Vancouver Island Avalanche Forecast
Issued: Feb 4th, 2020 1:00AM
No new avalanches reported in the past 48hrs.
Cool air temperatures and moderate storm snow events have deposited 1 foot (30 cm) or more of snow onto the snowpack over the course of this past weekend.
Tuesday 7 - 12mm Rain and 7 - 21 cm Snow , Winds Strong to Moderate from the South, Freezing level shifting from 300M to 2500M later in the day. Wednesday 6- 40 mm Rain, Winds Strong transitioning to Light later in day from the West, Freezing level shifting from 2500M to 1400 meters.Thursday 3-12 cm, Winds Light transitioning from the North to the South, Freezing level 1500 meters.
Natural Avalanches possible. Human triggered avalanches likely in the Alpine. There is a good amount of precipitation expected over the next 48 hours on Vancouver Island. Be aware as you move through the terrain for shooting cracks and signs of instability (including new avalanches) especially at Treeline and Alpine elevation bands. Convex unsupported terrain features in leeward (down wind) terrain would be an area to be highly cautious of when navigating through the backcountry this week. Allow for an additional 36-48 HRS before stepping onto leeward terrain (downwind) areas particularly if the forecasted precipitation of 30+cm of new snow or Rain AND/OR signs of snow transport by strong winds exists in your area.
A variety of melt freeze crusts exist within the upper snowpack. The more recent snowfall from Sunday's cooler temperatures have deposited fresh snow on the most recent melt freeze crust. Snowpack tests are providing results on this layer, as more winds travel through the area today and tommorow we should expect substantial new wind loading and likely wind slab avalanche hazard in leeward (downwind) terrain. The massive rain events from the past week added major moisture content to the Vancouver Island snowpack. Fortunately, with the more recent cooler (below zero) air temperatures we have experienced, the snowpack has consolidated. The most important hazard at this time exists within the upper 10 to 40 cm of the snowpack and exists as a result of new storm snow and wind activity that has occurred in the past 48 Hours.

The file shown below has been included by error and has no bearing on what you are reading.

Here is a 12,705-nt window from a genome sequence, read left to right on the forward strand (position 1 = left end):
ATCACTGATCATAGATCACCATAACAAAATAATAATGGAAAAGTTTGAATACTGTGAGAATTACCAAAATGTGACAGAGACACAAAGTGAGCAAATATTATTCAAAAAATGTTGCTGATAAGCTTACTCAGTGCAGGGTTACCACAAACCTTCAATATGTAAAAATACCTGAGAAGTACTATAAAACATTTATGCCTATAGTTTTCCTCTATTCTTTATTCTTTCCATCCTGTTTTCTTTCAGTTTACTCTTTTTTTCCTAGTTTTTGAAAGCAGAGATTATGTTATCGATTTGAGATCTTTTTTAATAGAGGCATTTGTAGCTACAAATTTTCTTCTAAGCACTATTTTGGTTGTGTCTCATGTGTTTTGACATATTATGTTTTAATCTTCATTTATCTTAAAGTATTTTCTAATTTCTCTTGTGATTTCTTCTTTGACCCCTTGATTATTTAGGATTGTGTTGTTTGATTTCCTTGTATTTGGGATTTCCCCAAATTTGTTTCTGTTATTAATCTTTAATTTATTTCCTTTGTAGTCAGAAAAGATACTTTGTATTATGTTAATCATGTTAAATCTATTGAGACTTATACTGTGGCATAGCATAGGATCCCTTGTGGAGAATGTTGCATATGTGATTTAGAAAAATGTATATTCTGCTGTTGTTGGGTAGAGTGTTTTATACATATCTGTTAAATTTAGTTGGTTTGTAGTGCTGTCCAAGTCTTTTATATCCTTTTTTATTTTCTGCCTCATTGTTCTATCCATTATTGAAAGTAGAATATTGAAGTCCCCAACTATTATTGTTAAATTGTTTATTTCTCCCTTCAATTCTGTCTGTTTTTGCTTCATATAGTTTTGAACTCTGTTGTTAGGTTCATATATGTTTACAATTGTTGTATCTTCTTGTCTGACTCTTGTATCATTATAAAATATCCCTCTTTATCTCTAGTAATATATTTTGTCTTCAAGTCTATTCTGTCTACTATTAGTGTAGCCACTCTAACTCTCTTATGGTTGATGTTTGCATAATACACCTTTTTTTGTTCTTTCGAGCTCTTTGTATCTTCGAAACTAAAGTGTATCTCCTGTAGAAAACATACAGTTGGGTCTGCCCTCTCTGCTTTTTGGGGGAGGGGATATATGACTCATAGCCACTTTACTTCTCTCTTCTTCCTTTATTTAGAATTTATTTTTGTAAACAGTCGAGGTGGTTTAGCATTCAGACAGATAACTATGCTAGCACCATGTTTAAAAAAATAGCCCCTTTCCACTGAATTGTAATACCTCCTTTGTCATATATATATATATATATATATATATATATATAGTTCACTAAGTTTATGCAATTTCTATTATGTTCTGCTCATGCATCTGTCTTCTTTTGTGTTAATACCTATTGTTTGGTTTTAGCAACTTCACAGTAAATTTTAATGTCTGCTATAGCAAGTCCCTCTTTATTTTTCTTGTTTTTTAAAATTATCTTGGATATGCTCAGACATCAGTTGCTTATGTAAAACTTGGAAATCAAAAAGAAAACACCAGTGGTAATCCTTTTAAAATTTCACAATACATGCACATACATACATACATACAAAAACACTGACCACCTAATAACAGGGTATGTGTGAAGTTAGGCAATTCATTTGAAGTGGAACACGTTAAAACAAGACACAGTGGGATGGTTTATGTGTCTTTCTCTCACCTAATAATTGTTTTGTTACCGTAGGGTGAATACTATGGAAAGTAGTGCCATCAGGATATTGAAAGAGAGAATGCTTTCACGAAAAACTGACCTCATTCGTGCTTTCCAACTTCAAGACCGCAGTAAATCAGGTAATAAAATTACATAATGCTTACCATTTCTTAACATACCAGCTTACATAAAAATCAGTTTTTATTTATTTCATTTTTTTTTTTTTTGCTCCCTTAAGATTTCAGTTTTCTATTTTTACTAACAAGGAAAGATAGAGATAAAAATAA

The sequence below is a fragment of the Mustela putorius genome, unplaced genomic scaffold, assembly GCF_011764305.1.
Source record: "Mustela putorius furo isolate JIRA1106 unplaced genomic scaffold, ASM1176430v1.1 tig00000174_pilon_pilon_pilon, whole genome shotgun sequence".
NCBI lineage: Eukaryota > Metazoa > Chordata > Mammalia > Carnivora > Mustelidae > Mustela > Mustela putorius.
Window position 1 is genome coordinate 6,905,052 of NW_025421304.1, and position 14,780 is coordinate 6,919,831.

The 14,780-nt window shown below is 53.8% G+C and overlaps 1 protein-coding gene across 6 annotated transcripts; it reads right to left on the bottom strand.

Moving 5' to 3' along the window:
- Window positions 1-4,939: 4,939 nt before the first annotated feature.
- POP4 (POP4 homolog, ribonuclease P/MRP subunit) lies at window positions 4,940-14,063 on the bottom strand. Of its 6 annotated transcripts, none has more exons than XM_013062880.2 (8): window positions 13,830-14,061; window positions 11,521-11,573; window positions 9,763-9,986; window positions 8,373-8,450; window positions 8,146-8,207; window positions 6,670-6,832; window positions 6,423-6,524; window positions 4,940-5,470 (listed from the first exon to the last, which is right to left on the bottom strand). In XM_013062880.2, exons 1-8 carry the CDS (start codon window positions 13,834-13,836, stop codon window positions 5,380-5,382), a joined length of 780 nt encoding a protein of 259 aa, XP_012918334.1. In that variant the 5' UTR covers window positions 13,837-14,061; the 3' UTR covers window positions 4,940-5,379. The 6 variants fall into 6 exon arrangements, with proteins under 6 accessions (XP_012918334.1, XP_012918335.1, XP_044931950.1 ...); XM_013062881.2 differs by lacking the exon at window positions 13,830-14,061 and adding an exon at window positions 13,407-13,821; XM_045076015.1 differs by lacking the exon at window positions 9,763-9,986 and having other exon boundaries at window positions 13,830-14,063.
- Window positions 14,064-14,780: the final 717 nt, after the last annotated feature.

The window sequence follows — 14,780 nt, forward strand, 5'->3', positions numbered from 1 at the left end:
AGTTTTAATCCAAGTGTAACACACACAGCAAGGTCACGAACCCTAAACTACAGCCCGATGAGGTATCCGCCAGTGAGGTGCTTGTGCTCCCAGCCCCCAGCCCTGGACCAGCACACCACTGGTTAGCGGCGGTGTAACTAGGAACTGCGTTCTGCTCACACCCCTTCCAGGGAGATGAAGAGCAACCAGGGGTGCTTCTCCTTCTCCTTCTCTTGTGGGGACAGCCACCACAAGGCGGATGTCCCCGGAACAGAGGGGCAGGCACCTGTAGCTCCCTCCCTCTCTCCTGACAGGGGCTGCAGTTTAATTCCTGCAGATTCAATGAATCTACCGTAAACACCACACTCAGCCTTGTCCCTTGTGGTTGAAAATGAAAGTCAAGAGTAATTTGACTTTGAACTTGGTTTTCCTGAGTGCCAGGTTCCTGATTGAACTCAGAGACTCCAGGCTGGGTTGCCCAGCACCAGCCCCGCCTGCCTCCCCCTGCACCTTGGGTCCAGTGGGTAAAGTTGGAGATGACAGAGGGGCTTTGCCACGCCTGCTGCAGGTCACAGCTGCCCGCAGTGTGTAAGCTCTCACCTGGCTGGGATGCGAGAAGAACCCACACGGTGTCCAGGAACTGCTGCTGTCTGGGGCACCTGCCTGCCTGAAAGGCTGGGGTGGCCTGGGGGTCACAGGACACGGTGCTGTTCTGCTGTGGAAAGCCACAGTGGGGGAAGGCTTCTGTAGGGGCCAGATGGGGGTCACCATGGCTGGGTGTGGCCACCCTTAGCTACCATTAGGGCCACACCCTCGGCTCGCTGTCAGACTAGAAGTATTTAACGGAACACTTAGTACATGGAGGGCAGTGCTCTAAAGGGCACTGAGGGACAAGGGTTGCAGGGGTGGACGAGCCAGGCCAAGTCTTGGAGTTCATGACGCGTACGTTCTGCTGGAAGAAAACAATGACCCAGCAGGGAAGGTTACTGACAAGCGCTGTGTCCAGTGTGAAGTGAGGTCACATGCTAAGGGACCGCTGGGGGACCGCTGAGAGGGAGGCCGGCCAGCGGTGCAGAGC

- Surface: 10 -40 cm of light dry storm snow and/or firm wind loaded snow in leeward terrain
- Upper: Melt freeze crust that is providing results on testing as new snow gradually bonds to this crust layer
- Mid: Well Bridged due to abundance of moisture in snowpack and below freezing air temperatures
- Lower: Well Settled
High - Sufficient field weather and snowpack observations
Tuesday and Wednesdays's rainfall will hasten potential for cornice fall. New snowfall and strong winds will create new cornice growth at mountain top and on cross loaded terrain. In addition to fresh cornice growth, new rainfall, expected to arrive late Tuesday and throughout Wednesday will overload the cornices and increase the probability for a natural cornice failure cycle and/or be primed for human triggering. Avoid all travel nearby (above/below) to cornices.
Monday and Tuesday's forecast of snow and rain will also exacerbate stability and further stress the snowpack. New snow and rain fall Monday/Tuesday could create dense moisture laden upper snowpack primed for triggering within the upper 50cm of the snowpack where new storm and wind driven layers exist and are not yet consolidated.
A rising freezing level above the Alpine on Tuesday coupled with major loading from rainfall in excess of 30mm will excacerbate bonding of new storm snow and wind driven snow interfaces within the upper 50cm of the snowpack. Loose Wet avalanches can release on steep unsupported terrain adjacent rocks and/or trees. Expect snow entrainment to occur when/if a loose wet avalanche is initiated.
Moderate precipitation in the form of storm snow coupled with sustained strong winds on Monday into Tuesday could promote wind slab instabilities (particularly in leeward or down wind areas on Vancouver Island on Tuesday into Wednesday. Expect all Alpine environments in leeward/down wind terrain to be likely areas to trigger a wind slab avalanche on Tuesday and Wednesday.
Moderate precipitation in the form of storm snow on Vancouver Island late Monday through Tuesday and into Wednesday will cause instabilities in the snowpack. Expect Alpine (human triggered avalanches likely) and Treeline (human triggered avalanches likely) On Tuesday as potential elevation bands where storm slab avalanche hazard exists.
Valid until: Feb 5th, 2020 1:00AM
The latest forecast danger ratings, broken down to elevation. See how an elevation is trending.